Due to the fact that the virtual machine is in the East-US region for Azure and using a dynamic IP address, we can see that now I’m “located” in Bristow, VA.  This is because the virtual machine is running in a data center in Virginia.  If I were to reboot the server and obtain a different IP address or moved it to a different region, it would be something completely different.

Another option is to utilize the OpenVPN application for your mobile devices.  Download it from the store (Apple or Google), follow the documentation from the above blog post and then your phone can have a security connection as long as you have internet connectivity through your provider.

Ensuring that I have safe, easy, and secure access to the internet is important to me.  This solution was about 30 minutes worth of effort to complete and now I can travel knowing that any traffic I send over public Wifi can be secured.

Note, before embarking on this adventure, make sure that you do a cost estimate.  I have some free credits from Microsoft to play with so this solution fits within that budget. It’s quite possible that a 3rd party service is more cost effective for what you might need/want.  Your mileage may vary.  If you don’t have an Azure account yet, you can sign up for free and get $200 of credits for the first 30 days.  If you have a Visual Studio subscription, you can get $50/month! An excellent opportunity to start learning Azure!

Let’s face it, that’s pretty cool.

 

© 2018, John Morehouse. All rights reserved.

5 Replies to “Building a Personal VPN Azure Solution”

  1. Hello, how does Azure go about pricing the data flowing through Azure? Is it counted as both ingress and egress data? I’ve already installed my Algo VPN on Azure and details show only ingress data has been used, is this accurate?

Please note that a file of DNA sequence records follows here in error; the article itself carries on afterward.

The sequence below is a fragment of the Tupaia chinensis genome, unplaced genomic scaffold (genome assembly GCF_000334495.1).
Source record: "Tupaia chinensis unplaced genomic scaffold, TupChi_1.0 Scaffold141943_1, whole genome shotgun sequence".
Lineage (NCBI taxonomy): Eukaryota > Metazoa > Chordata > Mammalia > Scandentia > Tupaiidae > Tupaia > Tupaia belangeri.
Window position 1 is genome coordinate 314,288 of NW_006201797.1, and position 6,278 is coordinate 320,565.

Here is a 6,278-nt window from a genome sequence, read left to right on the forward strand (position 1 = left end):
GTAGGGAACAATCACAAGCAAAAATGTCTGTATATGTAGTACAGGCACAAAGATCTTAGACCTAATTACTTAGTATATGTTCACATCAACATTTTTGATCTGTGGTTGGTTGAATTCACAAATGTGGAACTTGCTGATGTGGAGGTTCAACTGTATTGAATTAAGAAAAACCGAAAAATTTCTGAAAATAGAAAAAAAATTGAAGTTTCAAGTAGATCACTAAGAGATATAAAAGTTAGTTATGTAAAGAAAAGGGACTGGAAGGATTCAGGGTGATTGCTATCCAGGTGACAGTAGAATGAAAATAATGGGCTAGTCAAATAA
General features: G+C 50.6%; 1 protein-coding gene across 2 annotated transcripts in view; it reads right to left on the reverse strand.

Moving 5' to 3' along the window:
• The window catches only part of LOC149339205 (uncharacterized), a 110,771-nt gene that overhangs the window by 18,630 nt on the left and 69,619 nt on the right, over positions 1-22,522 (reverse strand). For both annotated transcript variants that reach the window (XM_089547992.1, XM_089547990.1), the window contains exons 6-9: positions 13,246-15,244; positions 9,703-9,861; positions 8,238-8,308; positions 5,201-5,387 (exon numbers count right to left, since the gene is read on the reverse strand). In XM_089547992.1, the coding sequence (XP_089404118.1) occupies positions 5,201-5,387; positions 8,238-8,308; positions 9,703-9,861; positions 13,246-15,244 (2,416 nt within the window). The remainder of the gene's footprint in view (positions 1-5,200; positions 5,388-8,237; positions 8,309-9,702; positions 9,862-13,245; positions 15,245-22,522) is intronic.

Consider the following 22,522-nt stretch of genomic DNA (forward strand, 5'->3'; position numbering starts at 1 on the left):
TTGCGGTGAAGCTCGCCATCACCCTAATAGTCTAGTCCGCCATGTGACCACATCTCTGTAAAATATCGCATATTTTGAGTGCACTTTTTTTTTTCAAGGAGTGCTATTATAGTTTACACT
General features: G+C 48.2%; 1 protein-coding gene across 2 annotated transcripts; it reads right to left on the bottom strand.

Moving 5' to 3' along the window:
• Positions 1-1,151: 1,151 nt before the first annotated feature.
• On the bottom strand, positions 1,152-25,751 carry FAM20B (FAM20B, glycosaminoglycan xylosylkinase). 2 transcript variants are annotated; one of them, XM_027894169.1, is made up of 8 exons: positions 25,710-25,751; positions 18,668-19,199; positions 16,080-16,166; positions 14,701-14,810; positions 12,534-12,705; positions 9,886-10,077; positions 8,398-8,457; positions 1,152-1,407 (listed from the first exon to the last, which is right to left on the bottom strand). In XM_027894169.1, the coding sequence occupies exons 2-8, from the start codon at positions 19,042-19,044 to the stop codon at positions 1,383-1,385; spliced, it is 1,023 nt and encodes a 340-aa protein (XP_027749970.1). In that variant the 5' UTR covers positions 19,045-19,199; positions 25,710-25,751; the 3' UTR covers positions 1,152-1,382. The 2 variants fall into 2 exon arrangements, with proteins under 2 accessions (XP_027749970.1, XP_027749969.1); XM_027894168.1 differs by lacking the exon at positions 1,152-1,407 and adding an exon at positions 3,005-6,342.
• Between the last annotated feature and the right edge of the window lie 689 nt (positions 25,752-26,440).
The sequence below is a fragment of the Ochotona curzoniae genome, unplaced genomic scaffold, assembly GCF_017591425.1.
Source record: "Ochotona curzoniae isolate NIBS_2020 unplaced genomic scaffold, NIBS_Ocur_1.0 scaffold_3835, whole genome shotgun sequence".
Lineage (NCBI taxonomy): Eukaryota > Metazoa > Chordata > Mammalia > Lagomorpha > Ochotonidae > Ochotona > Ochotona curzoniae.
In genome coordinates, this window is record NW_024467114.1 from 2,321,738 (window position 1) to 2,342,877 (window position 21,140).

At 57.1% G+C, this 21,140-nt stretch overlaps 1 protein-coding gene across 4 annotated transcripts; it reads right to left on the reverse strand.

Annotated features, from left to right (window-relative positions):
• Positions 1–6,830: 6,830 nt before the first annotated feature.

2. Hey Luke! Thanks for stopping by!

    The pricing would be minimal in theory because the data never lands in Azure really, it’s just a pass-though. That’s why my Azure VPN server is one of the smallest sized VM’s available. I don’t need a work horse of a machine since it’s only pass the data back and forth. What data is landing in Azure storage? Also, Ingress data should be free. How is your server configured?

  3. Hi John,

    Thanks for clearing that up! I have a Standard B1s VM running, it’s nearly one of the cheapest and it’s handling all traffic just fine. I was amazed by how fast this more or less private VPN is when I compare it to commercial VPN’s.
    I found the open source project Algo VPN online (https://github.com/trailofbits/algo) and I set up my base configuration with their setup wizard that works with the Azure CLI. There is very little activity on the OS Disk and activity is not influenced by usage of the VPN.
    What I find so weird is that the Azure monitor says I consumed 7.6 GiB (https://i.imgur.com/30cYYom.png) but my usage reports show something else (https://i.imgur.com/AcEvLZ7.png). I do have a promotion on my account (which grants me 15 GB of outbound data) but I’m not sure whether this outbound data counts towards that 15 GB.

  4. Hey Luke – not sure about the promotion your account has. In looking at this pricing model, https://azure.microsoft.com/en-us/pricing/details/bandwidth/ it looks like outbound traffic is indeed billable, however it’s super cheap in my opinion. I’m not sure what region your VM is in, but in northern Europe (I guessed) it’s only 0.074/GB for amounts between 5GB – 10TB. At that rate, you are probably looking at around 0.56 euros for the month. For myself, I don’t tend to do a ton of work through my VPN so I don’t ever worry about hitting that 10TB limit.